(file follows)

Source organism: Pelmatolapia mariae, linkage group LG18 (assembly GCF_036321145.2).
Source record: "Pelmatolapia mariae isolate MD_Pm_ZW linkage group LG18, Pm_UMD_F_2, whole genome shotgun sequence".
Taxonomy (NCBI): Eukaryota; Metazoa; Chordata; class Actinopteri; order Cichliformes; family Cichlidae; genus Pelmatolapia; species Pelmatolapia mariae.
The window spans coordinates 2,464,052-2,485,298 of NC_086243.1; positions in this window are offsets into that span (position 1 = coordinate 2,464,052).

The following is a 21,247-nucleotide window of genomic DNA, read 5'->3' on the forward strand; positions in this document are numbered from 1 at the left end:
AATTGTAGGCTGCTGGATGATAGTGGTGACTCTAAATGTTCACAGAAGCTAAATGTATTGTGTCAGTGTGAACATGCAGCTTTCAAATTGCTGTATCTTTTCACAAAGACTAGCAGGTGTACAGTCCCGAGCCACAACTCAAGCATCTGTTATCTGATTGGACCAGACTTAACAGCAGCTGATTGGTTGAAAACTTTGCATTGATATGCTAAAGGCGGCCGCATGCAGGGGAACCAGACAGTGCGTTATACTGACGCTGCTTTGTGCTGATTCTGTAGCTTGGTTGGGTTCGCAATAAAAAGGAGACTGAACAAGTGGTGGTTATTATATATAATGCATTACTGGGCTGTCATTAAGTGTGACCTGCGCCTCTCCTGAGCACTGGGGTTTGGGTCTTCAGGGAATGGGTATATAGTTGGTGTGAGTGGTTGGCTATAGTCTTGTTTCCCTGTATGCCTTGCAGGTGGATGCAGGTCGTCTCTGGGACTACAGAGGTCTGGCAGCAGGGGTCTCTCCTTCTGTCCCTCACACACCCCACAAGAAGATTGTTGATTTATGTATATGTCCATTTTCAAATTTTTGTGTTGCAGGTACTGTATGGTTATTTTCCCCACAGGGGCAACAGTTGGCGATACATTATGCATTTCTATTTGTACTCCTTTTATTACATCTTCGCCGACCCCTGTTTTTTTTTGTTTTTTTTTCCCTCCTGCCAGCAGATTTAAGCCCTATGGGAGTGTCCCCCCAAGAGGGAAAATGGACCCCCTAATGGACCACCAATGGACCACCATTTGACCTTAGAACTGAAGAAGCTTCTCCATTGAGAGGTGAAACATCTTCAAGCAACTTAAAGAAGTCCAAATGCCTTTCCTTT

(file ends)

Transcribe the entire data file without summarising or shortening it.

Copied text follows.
Source organism: Pelmatolapia mariae, linkage group LG18 (assembly GCF_036321145.2).
Source record: "Pelmatolapia mariae isolate MD_Pm_ZW linkage group LG18, Pm_UMD_F_2, whole genome shotgun sequence".
Taxonomy (NCBI): Eukaryota; Metazoa; Chordata; class Actinopteri; order Cichliformes; family Cichlidae; genus Pelmatolapia; species Pelmatolapia mariae.
The window spans coordinates 2,464,052-2,485,298 of NC_086243.1; positions in this window are offsets into that span (position 1 = coordinate 2,464,052).

The following is a 21,247-nucleotide window of genomic DNA, read 5'->3' on the forward strand; positions in this document are numbered from 1 at the left end:
AATTGTAGGCTGCTGGATGATAGTGGTGACTCTAAATGTTCACAGAAGCTAAATGTATTGTGTCAGTGTGAACATGCAGCTTTCAAATTGCTGTATCTTTTCACAAAGACTAGCAGGTGTACAGTCCCGAGCCACAACTCAAGCATCTGTTATCTGATTGGACCAGACTTAACAGCAGCTGATTGGTTGAAAACTTTGCATTGATATGCTAAAGGCGGCCGCATGCAGGGGAACCAGACAGTGCGTTATACTGACGCTGCTTTGTGCTGATTCTGTAGCTTGGTTGGGTTCGCAATAAAAAGGAGACTGAACAAGTGGTGGTTATTATATATAATGCATTACTGGGCTGTCATTAAGTGTGACCTGCGCCTCTCCTGAGCACTGGGGTTTGGGTCTTCAGGGAATGGGTATATAGTTGGTGTGAGTGGTTGGCTATAGTCTTGTTTCCCTGTATGCCTTGCAGGTGGATGCAGGTCGTCTCTGGGACTACAGAGGTCTGGCAGCAGGGGTCTCTCCTTCTGTCCCTCACACACCCCACAAGAAGATTGTTGATTTATGTATATGTCCATTTTCAAATTTTTGTGTTGCAGGTACTGTATGGTTATTTTCCCCACAGGGGCAACAGTTGGCGATACATTATGCATTTCTATTTGTACTCCTTTTATTACATCTTCGCCGACCCCTGTTTTTTTTTGTTTTTTTTTCCCTCCTGCCAGCAGATTTAAGCCCTATGGGAGTGTCCCCCCAAGAGGGAAAATGGACCCCCTAATGGACCACCAATGGACCACCATTTGACCTTAGAACTGAAGAAGCTTCTCCATTGAGAGGTGAAACATCTTCAAGCAACTTAAAGAAGTCCAAATGCCTTTCCTTT